© Geraldine Brophy
Judy Mahoney remains president of the NL West SPCA. Mahoney along with the rest of the board were elected by acclamation at the SPCA's annual general meeting on Wednesday, October at the College of the North Atlantic.
CORNER BROOK — Judy Mahoney is anxious to meet with city council and staff to discuss the possibility of moving into a part of its new shelter sooner rather than later.
The returning president of the NL West SPCA said she was as surprised as anybody to hear management tell the new council at its public meeting this week that the animal group was told it could move into a portion of the facility on the north shore of the Bay of Islands.
The city has requested architectural drawings to be submitted before the SPCA can move into the building they acquired officially nearly a year-and-a-half ago. The cost of hiring an engineering firm and completing that work is about an additional $30,000 with taxes included. That’s on top of the extra $100,000 or so the SPCA had been working to raise to complete the installation of the fire suppression system in the building.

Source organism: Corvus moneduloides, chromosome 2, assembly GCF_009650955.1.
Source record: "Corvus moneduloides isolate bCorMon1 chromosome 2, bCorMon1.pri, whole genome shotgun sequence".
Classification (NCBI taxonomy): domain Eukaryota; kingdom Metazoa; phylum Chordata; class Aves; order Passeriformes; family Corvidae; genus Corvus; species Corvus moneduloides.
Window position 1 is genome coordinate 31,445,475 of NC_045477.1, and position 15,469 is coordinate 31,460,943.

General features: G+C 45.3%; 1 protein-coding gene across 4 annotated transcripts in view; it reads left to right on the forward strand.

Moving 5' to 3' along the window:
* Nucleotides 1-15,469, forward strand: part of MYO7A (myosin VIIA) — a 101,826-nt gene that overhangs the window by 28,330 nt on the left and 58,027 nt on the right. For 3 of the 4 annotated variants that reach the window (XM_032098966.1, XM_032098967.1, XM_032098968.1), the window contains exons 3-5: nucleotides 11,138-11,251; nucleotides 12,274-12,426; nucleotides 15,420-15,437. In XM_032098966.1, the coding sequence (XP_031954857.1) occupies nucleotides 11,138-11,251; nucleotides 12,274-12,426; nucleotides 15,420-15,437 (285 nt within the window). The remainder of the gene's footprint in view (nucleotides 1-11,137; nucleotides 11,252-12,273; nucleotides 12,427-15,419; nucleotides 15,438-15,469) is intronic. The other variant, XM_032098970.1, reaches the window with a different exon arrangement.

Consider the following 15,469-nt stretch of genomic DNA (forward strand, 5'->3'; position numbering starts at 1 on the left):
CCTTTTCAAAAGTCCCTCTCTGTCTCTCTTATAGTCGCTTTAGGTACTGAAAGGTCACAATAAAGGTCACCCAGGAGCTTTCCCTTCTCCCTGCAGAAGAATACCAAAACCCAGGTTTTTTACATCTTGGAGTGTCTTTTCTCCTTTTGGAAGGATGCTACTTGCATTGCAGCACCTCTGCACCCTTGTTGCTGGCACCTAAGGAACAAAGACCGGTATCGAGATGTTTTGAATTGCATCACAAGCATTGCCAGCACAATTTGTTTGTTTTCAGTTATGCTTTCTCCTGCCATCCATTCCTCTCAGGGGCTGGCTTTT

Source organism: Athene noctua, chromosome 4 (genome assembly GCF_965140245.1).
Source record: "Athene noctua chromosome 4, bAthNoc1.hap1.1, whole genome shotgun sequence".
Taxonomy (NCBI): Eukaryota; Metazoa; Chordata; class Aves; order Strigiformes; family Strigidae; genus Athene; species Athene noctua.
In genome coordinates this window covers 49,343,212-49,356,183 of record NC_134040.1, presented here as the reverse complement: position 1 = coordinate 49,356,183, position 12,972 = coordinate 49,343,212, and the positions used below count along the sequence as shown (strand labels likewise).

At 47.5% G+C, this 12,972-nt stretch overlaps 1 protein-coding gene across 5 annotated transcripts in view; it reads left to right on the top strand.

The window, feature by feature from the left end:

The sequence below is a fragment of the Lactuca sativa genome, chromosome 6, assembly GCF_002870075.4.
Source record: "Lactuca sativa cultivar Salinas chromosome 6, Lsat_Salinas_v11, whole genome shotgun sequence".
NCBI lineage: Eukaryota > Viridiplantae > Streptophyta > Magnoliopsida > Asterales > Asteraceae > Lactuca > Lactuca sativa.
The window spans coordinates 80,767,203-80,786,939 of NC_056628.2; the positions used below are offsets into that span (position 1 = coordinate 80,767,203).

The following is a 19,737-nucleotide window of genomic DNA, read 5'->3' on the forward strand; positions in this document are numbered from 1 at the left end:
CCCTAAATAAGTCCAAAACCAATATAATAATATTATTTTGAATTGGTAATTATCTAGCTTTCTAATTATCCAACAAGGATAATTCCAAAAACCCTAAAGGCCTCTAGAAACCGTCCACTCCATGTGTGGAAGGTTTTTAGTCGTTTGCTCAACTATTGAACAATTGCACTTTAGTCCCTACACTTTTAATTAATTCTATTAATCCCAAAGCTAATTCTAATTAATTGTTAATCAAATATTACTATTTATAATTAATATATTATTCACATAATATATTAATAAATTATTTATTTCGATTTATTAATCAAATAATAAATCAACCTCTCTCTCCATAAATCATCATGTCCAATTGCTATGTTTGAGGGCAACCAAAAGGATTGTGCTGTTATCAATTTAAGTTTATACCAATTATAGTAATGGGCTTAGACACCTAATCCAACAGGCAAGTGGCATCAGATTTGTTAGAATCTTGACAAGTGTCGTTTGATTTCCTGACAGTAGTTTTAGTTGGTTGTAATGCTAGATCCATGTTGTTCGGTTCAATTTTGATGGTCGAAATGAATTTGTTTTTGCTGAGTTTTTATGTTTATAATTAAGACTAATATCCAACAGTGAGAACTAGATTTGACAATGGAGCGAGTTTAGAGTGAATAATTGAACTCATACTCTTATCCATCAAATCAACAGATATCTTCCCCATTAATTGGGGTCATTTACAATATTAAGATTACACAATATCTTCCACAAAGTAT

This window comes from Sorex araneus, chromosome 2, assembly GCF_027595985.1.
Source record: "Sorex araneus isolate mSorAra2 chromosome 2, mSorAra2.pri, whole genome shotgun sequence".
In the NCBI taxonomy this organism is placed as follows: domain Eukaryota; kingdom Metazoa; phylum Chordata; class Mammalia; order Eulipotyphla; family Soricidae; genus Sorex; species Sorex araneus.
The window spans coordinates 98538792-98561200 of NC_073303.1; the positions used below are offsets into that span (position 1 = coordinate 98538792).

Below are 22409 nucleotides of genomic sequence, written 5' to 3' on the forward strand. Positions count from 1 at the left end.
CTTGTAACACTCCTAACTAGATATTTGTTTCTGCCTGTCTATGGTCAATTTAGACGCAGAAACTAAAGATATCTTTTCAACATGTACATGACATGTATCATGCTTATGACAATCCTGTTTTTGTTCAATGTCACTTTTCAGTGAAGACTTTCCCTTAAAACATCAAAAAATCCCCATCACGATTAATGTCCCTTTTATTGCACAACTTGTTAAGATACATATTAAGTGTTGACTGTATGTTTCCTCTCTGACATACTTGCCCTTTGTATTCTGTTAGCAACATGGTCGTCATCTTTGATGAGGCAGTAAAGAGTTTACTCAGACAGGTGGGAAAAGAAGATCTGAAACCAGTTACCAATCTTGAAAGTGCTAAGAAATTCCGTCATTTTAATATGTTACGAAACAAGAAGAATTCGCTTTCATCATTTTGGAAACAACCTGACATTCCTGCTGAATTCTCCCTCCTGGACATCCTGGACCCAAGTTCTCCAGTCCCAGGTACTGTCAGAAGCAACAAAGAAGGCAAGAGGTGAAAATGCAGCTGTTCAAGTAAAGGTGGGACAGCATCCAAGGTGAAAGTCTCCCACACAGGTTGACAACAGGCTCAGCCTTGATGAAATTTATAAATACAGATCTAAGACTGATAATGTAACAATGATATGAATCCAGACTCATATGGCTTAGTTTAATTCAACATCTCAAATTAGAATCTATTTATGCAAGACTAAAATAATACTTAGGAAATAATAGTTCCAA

On a continual basis since buying the property, representatives have extended the timeline to move into the new shelter. Following Wednesday’s annual general meeting, Mahoney — who is president of the board that was filled by acclamation, with the exception of two vacant director positions — said a date cannot be given for when they hope to move the animals from the dilapidated facility they are in.
It depends on fundraising she said, and it doesn’t help that additional costs keep finding their way into the books.
“It’s all about money, and we are doing all kinds of things to raise money — not only locally, but we are looking at grants from foundations,” she said. “Also, maybe there might be some help from the provincial government, I don’t know.”
Fundraising on par
During the annual general meeting, Mahoney said fundraising revenues have been on par with the average in the past number of years. With such a small local population to canvas, and so many worthy charities for people to contribute to, the challenge continues to be finding new and unique ways to make money.
It will eventually happen, assures the president, and the plans are monumental for when that does happen.
The development of a bark park is high on the priority list for that property. Lee Ann O’Reilly said there are many innovative ideas being discussed to increase revenue once in the new shelter — including dog training and classes, and seminars on animal nutrition and first-aid training. The possibility of a cat park is even being talked about.